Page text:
There’s something about Powerpoint that brings out the middle schooler in all of us. The bells and whistles are the fun part of any presentation, right? Forget all that Social Studies content I should be researching and just turn me loose with all the cool design features – like animation. Simultaneous animations would double the fun, but can you do that?
You can use two or more animations simultaneously in Powerpoint by setting up an object with two animation effects that occur at the same time, or by having two independent objects perform animations in sync with each other.
If you’re ready to release your inner middle school self and start animating in Powerpoint, read on to find out how to make two animations happen at once.
Powerpoint Allows Simultaneous Animations
We’ve all seen those super cool graphic motions like fly-ins, swipes, or bubbles. They definitely liven up an otherwise run-of-the-mill Powerpoint slide and help keep viewers engaged.
Powerpoint’s animation tool allows you to add motion to text or any object such as a graphic, shape, or image. Not only can you animate an element, you can also control specific details about its motion, such as:
- Animation style
- Duration of the animation
- Order in which the animation occurs
- Grouping of elements to receive animation
According to Microsoft.com, you can apply several animation effects to one object and set up those animations to happen at the same time. You can also apply animation to two different objects and establish animation preferences so that both objects move at the same time.
Animation preferences are in the Animation Pane that is found on the Animations tab once you’ve clicked on the object that will be animated.
How to Make One Object with Multiple Simultaneous Animations
So you’re creating a Powerpoint slide and you want one of your objects – let’s say a butterfly – to come onto the slide with a bit of pizzazz. Flying and twirling to be exact. Here’s how you do it.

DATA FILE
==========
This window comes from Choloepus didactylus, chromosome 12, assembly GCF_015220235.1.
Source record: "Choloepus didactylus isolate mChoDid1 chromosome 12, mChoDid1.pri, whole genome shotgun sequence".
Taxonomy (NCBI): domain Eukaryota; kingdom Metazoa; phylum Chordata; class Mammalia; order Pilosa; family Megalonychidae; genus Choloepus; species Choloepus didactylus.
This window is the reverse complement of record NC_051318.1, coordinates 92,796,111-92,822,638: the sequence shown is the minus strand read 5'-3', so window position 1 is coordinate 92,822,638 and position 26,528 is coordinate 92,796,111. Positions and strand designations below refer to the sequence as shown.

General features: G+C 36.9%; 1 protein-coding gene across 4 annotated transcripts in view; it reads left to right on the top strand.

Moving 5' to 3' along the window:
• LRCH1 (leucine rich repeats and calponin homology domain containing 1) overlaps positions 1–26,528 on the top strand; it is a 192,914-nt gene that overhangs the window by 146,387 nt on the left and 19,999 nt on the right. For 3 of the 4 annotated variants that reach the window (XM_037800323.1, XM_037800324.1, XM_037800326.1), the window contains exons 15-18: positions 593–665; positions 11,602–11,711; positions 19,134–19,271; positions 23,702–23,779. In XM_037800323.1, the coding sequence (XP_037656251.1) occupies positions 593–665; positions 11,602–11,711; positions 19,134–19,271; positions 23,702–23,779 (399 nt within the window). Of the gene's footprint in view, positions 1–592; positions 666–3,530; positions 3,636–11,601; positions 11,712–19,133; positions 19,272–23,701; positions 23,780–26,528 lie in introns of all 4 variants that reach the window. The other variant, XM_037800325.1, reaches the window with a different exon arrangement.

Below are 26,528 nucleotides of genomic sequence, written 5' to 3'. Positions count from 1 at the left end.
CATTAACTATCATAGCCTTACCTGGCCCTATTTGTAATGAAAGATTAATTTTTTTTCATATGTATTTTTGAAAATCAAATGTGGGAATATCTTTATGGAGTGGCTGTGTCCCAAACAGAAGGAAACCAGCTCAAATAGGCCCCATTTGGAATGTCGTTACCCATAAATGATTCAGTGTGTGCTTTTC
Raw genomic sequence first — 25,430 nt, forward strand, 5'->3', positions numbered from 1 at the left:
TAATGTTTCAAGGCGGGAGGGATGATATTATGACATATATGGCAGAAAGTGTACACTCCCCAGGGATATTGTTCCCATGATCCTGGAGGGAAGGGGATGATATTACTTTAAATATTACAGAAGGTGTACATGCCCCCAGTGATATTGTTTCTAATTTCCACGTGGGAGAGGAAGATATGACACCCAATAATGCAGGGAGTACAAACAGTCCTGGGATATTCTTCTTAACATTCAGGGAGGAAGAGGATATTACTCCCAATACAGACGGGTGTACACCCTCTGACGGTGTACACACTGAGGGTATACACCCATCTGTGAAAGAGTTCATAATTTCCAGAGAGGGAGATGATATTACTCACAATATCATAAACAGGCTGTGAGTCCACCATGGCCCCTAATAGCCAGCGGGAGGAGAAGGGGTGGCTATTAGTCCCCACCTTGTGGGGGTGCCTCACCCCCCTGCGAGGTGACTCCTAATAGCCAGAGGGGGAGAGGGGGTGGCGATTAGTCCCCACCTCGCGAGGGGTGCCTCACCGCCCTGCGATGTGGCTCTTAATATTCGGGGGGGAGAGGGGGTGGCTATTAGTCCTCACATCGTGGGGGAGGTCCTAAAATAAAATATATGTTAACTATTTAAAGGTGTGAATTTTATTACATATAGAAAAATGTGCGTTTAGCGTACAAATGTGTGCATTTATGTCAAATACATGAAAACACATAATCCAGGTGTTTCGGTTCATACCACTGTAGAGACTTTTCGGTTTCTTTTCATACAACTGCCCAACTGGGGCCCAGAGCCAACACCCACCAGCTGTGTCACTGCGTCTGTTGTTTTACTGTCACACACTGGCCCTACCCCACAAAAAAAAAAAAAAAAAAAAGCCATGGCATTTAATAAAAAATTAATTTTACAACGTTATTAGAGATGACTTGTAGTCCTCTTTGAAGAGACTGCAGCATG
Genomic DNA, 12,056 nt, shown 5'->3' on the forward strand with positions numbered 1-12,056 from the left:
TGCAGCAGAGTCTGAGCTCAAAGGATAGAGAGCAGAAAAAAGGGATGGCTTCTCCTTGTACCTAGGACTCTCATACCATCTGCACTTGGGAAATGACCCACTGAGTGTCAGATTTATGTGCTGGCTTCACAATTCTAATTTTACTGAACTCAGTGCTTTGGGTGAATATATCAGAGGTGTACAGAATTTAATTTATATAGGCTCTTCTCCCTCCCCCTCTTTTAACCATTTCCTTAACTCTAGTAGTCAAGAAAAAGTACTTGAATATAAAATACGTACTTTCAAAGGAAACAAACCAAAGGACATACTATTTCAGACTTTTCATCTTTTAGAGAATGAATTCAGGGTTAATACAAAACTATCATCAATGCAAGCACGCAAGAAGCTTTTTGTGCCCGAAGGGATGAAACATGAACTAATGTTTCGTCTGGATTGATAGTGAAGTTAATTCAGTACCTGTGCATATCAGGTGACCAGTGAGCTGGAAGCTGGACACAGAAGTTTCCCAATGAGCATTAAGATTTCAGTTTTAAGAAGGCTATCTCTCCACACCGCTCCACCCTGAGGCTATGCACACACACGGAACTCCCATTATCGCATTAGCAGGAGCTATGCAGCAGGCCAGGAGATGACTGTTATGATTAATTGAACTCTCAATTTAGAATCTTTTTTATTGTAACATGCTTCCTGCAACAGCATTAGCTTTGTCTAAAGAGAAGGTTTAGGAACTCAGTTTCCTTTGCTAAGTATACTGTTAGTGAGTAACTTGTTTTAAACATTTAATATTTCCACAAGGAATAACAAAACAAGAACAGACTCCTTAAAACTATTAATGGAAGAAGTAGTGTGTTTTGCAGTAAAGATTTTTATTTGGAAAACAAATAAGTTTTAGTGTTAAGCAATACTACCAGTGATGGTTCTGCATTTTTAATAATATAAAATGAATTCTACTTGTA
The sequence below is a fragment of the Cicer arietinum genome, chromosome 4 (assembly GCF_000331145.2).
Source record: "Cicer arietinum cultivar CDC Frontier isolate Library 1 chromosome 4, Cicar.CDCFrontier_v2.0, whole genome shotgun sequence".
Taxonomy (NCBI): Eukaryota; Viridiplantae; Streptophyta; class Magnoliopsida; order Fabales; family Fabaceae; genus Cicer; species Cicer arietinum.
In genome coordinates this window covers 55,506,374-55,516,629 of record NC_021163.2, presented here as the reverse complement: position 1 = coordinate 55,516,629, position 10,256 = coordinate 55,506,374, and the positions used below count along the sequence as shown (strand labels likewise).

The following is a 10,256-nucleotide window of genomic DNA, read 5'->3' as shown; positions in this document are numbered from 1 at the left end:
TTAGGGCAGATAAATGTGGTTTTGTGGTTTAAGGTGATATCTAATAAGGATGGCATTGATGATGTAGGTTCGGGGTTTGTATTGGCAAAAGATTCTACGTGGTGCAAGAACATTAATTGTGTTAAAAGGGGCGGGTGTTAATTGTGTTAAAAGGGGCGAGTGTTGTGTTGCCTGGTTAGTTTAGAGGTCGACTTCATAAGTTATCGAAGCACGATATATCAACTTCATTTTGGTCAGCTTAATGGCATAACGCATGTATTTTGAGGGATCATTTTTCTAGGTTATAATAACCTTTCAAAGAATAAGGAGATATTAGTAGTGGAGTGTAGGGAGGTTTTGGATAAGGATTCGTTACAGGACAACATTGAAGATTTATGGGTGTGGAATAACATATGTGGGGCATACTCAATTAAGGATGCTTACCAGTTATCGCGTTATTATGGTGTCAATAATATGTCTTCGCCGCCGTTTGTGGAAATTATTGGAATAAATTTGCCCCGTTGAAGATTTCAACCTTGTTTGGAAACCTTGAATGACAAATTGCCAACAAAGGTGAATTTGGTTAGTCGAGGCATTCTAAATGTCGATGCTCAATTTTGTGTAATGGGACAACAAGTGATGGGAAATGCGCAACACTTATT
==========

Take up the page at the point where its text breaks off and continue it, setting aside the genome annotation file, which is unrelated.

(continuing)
Open the Animation Pane
Clicking on the butterfly will bring up several tab options. When you choose the Animation Tab, the Animation Pane will open and this is where you control all the movements of the butterfly.
Clicking on Add Animation brings up a host of motion options. Of course, you can choose any of these that suits your needs. In our butterfly example, we’ll choose Fly In at this point.
To add a second animation, we’ll go ahead and choose Swivel to give the butterfly the twirling effect we want.
Tip: You must add the second animation (or any additional animations beyond that) before moving on to other details. Otherwise any new animation will merely replace what’s already there.
Control the Timing of Animation
This is the step where you create the simultaneous movement that causes the butterfly to twirl as it flies into the slide. You should still be working in the Animation Pane.
You’ll find three timing options under the Timing dropdown menu that control when an animation starts:
- On Click – begins when you click the mouse
- With Previous – begins simultaneously with the previous animation effect
- After Previous – begins after the previous animation effect
For the first animation effect in the list, you will select On Click. Our butterfly will fly into the slide when you click the mouse.
Now here’s the important part: find the second animation effect (Swivel, in this case) and set its timing to With Previous. That means the Swivel motion will begin at the same time as the Fly In motion.
How to Make Two Objects with Simultaneous Animation
Using our butterfly example, let’s say you want two butterflies to come into the slide at the same time. This is super easy to do now that you know all about the Animation Pane. The key is setting up the animation effect exactly the same for each object. Follow these steps for each butterfly:
- Highlight the butterfly to open the Animation Pane.
- Click Add Animation.
- Select an effect. Let’s choose Fly In in our example
- Click on the Fly In animation and go to Timing.
- Choose On Click.
If you set up both butterflies in this way, when you click your mouse on the slide, both butterflies will fly in at the same time.
Setting up two animations to happen at the same time is pretty straightforward and will set your Powerpoint presentation apart from the next guy. Embrace your tweenager creativity and follow the easy steps we’ve discussed here to create simultaneous animations in your next Powerpoint slide deck.